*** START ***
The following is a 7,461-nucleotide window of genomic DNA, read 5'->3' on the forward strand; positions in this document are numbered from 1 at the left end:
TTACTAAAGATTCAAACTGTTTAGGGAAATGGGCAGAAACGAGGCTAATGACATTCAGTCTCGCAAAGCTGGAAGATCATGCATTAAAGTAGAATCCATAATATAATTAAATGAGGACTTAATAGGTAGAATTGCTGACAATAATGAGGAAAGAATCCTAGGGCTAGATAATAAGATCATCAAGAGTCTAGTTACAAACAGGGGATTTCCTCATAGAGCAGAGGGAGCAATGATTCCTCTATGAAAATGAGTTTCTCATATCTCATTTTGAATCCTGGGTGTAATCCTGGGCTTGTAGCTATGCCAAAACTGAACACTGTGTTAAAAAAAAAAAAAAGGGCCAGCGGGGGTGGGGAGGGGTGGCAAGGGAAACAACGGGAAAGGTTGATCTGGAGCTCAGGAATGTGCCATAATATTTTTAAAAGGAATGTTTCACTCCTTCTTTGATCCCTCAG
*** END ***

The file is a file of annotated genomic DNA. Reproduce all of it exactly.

The following is a 7,461-nucleotide window of genomic DNA, read 5'->3' on the forward strand; positions in this document are numbered from 1 at the left end:
TTACTAAAGATTCAAACTGTTTAGGGAAATGGGCAGAAACGAGGCTAATGACATTCAGTCTCGCAAAGCTGGAAGATCATGCATTAAAGTAGAATCCATAATATAATTAAATGAGGACTTAATAGGTAGAATTGCTGACAATAATGAGGAAAGAATCCTAGGGCTAGATAATAAGATCATCAAGAGTCTAGTTACAAACAGGGGATTTCCTCATAGAGCAGAGGGAGCAATGATTCCTCTATGAAAATGAGTTTCTCATATCTCATTTTGAATCCTGGGTGTAATCCTGGGCTTGTAGCTATGCCAAAACTGAACACTGTGTTAAAAAAAAAAAAAAGGGCCAGCGGGGGTGGGGAGGGGTGGCAAGGGAAACAACGGGAAAGGTTGATCTGGAGCTCAGGAATGTGCCATAATATTTTTAAAAGGAATGTTTCACTCCTTCTTTGATCCCTCAG